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Bent wood laminations1/2
I'm a carpenter by trade and have a full-time woodworking shop that I do for my projects. Currently making a 36-in exterior door that has an 18-in radius top and I made a laminated door jamb out of four plies of poplar. Skipping ahead through the basics of a proper bending form I got approximately 5/8 of an inch spring back. It's approximately 70 in my shop I use tight bond three and placed my calls and clamps about every 5 in around the perimeter of my lamination. Any thoughts on how I can limit the spring back being as it is a door jamb the reveals have to be somewhat perfect any suggestions are welcome thank you.
Also to describe my form I did a full 18 in radius from side the side and to extend the jamb legs down I've got two 5inch
You will get better responses if you post this in the Architectural Woodworking Forum.
One thing you can be sure of, anything made of bent laminations, coming off a form, will not be what you planned for. Or needed.
There are formulas and rules of thumb, and other methods (dart board) - none of which are accurate except by chance. Generally, the more laminations, the closer the laminations are to what the form is. Four layers of Poplar will not hold much of a curve. You also need to use a rigid setting glue. TB III is the opposite of what type of glue you need. TB I, epoxy, resorcinol, urethane, plastic resin, will all work well.
However, I seek to change your ways. I suggest a 'brick laid core with a face". This gives you a sawn curve that is accurate and predictable. Saw out blanks to the inside radius, plus 3/32". Glue them together, to get your 6-5/8" or what is needed. Butt the ends of your blanks by cutting to a tangent. Once out of the clamps, clean up the inside face and add a 3/32" thick piece of Poplar or whatever to present a clean face.
If you are making a rabbeted solid jamb, then you will need to make two assemblies, one with a 1/2" longer radius than the other, to create the rabbet.
The sawn core is rigid and predictable. The thin face is pliable and glues easily, and presents a good look. No form needs to be built. Looks as good as bent laminations, but performs better.
David I am not sure I am following what you are saying.
Do you have a drawing or photo that will help me visualize it?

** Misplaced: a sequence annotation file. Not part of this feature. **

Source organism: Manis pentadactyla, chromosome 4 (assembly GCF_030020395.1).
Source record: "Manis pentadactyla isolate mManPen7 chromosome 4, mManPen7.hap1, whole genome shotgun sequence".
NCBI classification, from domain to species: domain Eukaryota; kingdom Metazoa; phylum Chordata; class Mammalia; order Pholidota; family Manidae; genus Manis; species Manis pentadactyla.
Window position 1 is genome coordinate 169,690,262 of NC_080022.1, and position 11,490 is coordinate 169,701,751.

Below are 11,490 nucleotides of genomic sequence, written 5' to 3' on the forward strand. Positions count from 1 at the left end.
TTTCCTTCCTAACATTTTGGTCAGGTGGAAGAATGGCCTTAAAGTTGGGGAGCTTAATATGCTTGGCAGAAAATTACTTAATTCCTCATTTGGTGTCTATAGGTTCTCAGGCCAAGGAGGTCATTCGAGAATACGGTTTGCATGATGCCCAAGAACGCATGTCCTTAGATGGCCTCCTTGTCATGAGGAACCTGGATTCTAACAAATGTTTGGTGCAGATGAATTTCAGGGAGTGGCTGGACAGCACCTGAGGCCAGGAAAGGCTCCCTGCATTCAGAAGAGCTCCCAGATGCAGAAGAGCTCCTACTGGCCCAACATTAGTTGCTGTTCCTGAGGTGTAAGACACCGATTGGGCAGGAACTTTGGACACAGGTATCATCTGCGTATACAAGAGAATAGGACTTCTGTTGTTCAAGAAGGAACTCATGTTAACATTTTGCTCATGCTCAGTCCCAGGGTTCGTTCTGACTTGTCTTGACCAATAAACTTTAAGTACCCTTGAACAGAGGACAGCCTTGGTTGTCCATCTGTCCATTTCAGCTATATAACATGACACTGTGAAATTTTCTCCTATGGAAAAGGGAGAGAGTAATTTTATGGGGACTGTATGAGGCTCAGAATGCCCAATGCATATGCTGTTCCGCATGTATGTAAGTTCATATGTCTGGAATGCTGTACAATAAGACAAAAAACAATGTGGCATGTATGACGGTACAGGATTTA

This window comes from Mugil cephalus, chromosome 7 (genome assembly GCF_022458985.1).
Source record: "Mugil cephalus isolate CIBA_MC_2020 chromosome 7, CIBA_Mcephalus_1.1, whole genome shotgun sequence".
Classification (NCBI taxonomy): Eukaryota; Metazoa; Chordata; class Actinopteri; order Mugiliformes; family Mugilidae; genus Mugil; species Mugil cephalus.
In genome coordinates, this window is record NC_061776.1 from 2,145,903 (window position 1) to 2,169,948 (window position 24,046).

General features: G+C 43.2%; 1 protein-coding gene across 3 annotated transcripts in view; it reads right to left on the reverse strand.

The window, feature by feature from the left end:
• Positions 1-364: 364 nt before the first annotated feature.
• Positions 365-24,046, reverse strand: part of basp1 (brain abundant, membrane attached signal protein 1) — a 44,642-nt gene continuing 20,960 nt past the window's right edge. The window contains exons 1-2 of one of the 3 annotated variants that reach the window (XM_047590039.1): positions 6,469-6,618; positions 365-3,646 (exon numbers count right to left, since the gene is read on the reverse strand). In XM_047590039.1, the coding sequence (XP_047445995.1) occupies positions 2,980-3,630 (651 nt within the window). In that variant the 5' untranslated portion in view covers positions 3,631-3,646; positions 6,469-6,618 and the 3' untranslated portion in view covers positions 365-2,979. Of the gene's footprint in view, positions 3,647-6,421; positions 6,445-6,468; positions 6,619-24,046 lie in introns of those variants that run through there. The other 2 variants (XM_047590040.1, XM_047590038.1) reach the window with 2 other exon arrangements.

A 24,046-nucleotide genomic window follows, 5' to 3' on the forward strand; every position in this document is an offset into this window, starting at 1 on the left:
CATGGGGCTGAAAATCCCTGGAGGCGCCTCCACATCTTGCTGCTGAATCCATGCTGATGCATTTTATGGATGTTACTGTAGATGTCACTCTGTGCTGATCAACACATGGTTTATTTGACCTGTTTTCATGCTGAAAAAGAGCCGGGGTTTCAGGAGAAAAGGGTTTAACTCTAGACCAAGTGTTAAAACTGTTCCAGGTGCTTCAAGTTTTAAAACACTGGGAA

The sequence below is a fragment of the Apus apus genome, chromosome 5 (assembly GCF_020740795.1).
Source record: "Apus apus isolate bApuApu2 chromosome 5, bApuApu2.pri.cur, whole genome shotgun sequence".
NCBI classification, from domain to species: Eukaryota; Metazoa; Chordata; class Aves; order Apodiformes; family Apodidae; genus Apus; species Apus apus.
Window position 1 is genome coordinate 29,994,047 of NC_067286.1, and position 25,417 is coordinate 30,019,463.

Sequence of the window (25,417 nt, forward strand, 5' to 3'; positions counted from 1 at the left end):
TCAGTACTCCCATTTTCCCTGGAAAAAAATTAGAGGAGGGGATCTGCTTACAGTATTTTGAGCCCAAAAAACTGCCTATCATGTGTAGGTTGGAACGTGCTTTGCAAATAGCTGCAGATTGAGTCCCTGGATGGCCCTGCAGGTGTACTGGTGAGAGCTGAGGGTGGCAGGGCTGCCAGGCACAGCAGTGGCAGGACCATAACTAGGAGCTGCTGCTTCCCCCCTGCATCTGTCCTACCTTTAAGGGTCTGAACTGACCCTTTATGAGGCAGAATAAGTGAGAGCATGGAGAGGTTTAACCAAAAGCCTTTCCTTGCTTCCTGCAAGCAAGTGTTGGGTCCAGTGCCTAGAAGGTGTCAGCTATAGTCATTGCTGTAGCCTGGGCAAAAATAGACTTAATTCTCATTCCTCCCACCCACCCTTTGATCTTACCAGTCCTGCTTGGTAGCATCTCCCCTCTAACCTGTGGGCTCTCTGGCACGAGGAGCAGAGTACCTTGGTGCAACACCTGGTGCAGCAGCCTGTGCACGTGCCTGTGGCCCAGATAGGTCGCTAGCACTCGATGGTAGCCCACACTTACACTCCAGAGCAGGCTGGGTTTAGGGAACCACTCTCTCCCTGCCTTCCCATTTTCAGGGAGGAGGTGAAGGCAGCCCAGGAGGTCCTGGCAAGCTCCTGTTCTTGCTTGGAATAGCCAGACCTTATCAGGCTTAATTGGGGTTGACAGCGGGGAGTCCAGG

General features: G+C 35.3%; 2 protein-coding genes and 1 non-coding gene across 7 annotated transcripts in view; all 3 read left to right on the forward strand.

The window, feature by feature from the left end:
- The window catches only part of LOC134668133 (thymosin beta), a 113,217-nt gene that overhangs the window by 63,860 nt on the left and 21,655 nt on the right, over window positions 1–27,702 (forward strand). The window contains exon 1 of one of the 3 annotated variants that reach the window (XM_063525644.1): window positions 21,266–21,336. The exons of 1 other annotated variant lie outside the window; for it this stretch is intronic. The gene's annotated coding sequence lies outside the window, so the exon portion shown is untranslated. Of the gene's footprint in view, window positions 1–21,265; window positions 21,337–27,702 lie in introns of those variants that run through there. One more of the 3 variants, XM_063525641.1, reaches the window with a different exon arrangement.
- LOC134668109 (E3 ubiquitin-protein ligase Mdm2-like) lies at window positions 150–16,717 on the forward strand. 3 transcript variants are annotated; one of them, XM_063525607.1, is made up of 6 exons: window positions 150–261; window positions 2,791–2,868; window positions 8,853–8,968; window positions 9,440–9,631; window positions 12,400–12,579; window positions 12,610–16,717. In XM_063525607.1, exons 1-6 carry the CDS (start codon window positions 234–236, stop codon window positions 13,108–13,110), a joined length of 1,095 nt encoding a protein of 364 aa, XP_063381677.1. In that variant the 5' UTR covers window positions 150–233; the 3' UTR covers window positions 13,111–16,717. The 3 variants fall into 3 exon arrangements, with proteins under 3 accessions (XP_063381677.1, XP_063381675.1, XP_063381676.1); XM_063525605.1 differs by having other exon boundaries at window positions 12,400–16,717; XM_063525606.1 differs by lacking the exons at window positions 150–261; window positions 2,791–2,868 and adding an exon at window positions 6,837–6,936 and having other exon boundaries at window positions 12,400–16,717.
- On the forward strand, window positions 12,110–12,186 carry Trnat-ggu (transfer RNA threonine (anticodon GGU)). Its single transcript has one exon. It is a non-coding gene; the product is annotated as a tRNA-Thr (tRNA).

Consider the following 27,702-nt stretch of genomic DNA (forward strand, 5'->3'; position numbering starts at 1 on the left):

Bill - Let's say you need a 36" inside radius head - ISR. And being a door jamb, you need to end up at 4-5/8" wide, and 180 degrees.
Make a template - layout one curve at 36-1/8" and another, concentric at 37". Cut out and reproduce onto your wood - surfaced, flat and true. Let's say your wood is 1" thick. Lay your template and trace onto the wood so as to get as many parts out of the piece of wood as practical. Saw them out. Cut the ends so they can butt to each other when placed into the arch.
Draw your two radii onto the bench or plywood or where you plan to assemble. Lay your parts onto the drawn curve and build it up staggering the joints - bricklaid.
Take it down, spread your glue and rebuild. You can nail as you go, or clamp a couple of pieces, then wait and add a couple more.... Then you will have a curved wall, greater than 180 degrees, and 5" tall. Clean up with a sander and or scraper. Add a 1/8" solid ply to the face, using several bending wood cauls, and clamping every few inches. Use a rigid glue line glue for this last step. TBIII or equal will allow that skin to creep.
When completely dry, pass it under the planer, over the jointer, or thru the saw to get it to 4-5/8"
2nd post on here where poplar and exterior doors have come up. Even for a jamb, poplar is horrible. You will get minimum spring back if you use thinner laminations and a glue that is rigid when cured. I can't say how much thinner of stock since we don't know what you used.
The springback is greatly reduced if you use plastic resin glue.
What we do is make a band saw swing table at 19R. Poplar is fine for this. Cut 18-24" long boards ( 4 or 5/4 work best) and band saw them each to get pieces not less than 1" at the ends. This gives you a stack or arcs, all with a 19R on both sides. Take the top offall from one board and clamp it to the bandsaw table square to the blade leaving 7/8 between the top of the blade and the inside of the arc. Slide all the arcs through the saw. you now have a stack of arcs 19 OSR ,18.125 ISR. We put a sled on the table saw and cut all the ends, again using the top of the first bandsaw cut as our cradle. You now stack these, glueing and stapleing as you go until you have built a jamb head. You either build to size or cut the ends when you're done. I like to cut at the end because it gives a perfect edge. Beltsand the interior and wrap it with 1/8 solid skin. You have a head that is 18ISR 19OSR. We do a 1" leg and shoot a scab on the outside.